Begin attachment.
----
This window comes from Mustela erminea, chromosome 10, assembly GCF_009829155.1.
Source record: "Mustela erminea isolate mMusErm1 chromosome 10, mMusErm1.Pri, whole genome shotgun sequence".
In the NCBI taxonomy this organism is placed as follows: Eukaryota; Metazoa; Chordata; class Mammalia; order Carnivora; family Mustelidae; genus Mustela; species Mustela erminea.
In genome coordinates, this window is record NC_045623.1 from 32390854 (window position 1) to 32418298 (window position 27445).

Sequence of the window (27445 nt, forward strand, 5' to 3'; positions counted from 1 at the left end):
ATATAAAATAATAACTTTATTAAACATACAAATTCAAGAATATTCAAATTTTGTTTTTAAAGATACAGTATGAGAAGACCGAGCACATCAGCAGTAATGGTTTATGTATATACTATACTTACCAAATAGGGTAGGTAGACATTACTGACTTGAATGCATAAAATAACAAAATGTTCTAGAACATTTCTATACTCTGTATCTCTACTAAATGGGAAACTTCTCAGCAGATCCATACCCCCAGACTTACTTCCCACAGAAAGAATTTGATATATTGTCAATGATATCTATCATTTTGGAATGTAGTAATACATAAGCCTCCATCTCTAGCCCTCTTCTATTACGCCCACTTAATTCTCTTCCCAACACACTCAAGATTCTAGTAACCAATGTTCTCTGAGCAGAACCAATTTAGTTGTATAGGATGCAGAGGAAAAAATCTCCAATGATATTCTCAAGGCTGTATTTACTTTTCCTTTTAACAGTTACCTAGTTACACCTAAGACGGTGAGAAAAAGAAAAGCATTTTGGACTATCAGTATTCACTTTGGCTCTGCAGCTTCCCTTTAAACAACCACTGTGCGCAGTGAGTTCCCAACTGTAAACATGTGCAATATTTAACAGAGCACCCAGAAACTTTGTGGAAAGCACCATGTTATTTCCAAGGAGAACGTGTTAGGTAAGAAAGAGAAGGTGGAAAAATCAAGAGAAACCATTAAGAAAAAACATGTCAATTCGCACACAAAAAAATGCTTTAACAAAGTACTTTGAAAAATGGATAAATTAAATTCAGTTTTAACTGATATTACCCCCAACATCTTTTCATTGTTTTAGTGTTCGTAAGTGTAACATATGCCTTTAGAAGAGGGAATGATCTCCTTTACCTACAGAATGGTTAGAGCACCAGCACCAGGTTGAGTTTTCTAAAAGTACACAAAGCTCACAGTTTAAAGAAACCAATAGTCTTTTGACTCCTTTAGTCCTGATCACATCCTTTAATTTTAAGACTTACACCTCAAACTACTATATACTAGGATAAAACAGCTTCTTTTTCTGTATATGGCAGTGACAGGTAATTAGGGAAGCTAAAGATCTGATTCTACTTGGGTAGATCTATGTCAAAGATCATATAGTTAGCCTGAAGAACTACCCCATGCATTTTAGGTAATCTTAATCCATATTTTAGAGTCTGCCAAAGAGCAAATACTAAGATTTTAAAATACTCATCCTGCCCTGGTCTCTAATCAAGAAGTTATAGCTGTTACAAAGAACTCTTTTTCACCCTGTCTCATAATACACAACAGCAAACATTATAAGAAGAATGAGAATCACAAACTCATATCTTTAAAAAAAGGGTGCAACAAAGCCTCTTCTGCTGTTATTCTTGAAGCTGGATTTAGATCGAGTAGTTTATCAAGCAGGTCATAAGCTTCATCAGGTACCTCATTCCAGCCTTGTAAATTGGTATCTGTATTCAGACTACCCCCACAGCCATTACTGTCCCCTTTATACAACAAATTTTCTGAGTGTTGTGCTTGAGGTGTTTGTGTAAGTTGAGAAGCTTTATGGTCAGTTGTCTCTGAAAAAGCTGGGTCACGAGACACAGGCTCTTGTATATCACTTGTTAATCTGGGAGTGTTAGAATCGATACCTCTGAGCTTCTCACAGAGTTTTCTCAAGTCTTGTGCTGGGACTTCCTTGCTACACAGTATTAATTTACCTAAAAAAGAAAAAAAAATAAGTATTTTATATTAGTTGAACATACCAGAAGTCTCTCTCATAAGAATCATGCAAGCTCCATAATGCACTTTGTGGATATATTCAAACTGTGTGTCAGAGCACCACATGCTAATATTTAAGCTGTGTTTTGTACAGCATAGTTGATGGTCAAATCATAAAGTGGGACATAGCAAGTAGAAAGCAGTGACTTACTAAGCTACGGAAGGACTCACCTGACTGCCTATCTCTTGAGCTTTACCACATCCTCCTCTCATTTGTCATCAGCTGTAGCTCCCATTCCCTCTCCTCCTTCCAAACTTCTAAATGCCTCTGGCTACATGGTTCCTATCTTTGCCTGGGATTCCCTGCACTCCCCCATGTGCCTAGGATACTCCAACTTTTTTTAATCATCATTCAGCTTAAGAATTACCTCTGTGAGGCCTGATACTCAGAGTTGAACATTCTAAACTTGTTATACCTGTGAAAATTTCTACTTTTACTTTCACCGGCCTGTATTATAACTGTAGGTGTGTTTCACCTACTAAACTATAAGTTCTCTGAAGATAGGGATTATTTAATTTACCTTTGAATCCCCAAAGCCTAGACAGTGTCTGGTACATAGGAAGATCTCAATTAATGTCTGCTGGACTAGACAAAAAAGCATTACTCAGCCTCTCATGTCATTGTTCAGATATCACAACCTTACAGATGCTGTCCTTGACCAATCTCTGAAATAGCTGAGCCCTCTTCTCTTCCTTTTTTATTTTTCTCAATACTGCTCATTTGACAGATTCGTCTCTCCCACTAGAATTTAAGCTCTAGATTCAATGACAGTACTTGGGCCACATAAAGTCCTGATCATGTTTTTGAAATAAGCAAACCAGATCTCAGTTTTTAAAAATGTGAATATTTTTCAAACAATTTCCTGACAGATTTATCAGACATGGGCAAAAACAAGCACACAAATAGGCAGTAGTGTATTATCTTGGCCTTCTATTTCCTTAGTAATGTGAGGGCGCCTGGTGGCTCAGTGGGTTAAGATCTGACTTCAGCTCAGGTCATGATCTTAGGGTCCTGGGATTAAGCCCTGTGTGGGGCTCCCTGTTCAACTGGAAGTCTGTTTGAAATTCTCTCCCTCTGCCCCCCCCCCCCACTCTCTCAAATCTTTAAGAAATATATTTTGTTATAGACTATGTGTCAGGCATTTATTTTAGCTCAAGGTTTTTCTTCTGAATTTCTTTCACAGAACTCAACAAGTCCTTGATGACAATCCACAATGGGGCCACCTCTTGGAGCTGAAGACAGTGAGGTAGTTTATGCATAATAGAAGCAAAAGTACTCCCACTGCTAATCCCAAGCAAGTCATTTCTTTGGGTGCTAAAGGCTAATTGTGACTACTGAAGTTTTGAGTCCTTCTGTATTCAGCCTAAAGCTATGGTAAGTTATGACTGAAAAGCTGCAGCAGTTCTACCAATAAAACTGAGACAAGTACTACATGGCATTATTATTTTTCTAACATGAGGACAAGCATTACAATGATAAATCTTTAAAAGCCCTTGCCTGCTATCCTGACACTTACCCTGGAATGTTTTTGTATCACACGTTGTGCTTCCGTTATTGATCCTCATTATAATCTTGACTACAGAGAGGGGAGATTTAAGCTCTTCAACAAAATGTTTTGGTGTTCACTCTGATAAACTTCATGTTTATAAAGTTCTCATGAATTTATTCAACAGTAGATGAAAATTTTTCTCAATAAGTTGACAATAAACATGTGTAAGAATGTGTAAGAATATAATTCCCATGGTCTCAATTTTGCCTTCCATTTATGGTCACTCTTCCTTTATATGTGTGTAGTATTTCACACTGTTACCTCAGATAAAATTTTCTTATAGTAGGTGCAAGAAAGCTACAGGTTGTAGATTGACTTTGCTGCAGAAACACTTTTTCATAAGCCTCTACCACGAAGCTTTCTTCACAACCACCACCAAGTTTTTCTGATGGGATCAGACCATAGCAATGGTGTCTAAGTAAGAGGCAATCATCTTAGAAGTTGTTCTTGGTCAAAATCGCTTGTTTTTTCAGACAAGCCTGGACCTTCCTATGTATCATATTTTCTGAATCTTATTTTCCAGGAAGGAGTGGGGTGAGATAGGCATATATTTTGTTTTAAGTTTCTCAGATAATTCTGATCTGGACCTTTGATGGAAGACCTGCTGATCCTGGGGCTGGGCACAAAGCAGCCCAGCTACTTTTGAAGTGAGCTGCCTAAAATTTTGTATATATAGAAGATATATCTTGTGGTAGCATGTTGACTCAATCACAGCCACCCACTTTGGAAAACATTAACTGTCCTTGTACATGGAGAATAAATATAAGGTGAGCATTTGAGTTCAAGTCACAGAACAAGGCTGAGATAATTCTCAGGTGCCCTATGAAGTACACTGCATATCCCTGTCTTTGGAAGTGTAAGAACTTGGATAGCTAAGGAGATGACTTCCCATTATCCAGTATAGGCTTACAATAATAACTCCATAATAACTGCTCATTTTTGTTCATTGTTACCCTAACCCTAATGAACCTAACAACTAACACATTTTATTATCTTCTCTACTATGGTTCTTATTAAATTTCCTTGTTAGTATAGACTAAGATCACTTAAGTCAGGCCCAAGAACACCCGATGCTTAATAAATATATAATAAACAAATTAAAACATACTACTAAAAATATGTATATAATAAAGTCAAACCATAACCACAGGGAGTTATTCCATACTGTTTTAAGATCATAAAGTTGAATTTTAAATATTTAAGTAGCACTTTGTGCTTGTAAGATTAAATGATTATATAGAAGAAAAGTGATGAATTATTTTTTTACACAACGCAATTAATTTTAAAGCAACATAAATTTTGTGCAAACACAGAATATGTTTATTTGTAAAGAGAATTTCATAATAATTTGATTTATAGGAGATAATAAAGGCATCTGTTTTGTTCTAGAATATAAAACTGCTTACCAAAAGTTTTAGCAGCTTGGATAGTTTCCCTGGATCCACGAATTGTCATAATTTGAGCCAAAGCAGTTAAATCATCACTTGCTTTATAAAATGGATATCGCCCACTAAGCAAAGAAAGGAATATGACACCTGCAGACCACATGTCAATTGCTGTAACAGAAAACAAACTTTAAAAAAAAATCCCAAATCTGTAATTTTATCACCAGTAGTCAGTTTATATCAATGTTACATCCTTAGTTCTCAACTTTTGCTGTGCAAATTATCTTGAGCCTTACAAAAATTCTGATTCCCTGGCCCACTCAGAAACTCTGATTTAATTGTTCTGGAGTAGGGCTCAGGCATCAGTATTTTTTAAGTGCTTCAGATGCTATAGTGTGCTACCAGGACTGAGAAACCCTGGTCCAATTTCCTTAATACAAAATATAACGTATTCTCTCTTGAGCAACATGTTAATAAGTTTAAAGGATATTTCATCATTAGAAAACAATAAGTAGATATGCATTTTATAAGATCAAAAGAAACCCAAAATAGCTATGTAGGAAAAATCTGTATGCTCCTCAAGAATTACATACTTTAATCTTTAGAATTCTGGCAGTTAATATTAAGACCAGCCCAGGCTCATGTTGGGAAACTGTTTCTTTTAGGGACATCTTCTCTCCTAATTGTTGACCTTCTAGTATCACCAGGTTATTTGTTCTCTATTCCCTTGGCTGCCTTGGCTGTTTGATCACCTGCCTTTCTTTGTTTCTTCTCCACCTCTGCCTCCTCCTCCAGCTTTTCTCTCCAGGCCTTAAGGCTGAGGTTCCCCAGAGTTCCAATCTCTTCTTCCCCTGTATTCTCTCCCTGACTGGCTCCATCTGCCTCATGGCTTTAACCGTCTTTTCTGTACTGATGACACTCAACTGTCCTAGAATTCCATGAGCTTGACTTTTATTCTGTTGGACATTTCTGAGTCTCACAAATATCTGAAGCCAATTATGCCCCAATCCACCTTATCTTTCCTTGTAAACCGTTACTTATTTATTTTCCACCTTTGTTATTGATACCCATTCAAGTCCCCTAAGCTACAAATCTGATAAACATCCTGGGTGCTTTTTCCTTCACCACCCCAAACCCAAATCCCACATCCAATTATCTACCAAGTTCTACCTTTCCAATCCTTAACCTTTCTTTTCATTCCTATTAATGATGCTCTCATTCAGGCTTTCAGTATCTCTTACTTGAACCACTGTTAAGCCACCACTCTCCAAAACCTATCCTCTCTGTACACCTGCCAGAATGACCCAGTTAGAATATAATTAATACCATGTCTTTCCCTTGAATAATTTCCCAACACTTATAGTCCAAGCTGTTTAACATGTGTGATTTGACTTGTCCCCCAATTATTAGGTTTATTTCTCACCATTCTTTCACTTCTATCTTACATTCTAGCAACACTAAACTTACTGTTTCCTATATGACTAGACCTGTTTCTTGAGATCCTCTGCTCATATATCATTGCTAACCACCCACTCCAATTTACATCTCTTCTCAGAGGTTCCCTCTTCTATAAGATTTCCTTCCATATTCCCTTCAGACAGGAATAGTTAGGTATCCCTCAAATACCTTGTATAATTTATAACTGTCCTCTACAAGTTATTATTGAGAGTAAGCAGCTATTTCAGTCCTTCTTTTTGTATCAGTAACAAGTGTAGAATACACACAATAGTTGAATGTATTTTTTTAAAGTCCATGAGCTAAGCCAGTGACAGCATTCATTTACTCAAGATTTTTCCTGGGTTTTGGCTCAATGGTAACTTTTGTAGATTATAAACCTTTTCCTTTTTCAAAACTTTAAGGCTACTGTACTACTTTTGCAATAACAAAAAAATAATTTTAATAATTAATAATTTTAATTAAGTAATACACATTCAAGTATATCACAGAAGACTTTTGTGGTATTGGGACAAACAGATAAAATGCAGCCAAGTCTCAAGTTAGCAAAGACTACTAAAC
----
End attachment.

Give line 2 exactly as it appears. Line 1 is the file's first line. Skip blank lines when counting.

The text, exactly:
Source record: "Mustela erminea isolate mMusErm1 chromosome 10, mMusErm1.Pri, whole genome shotgun sequence".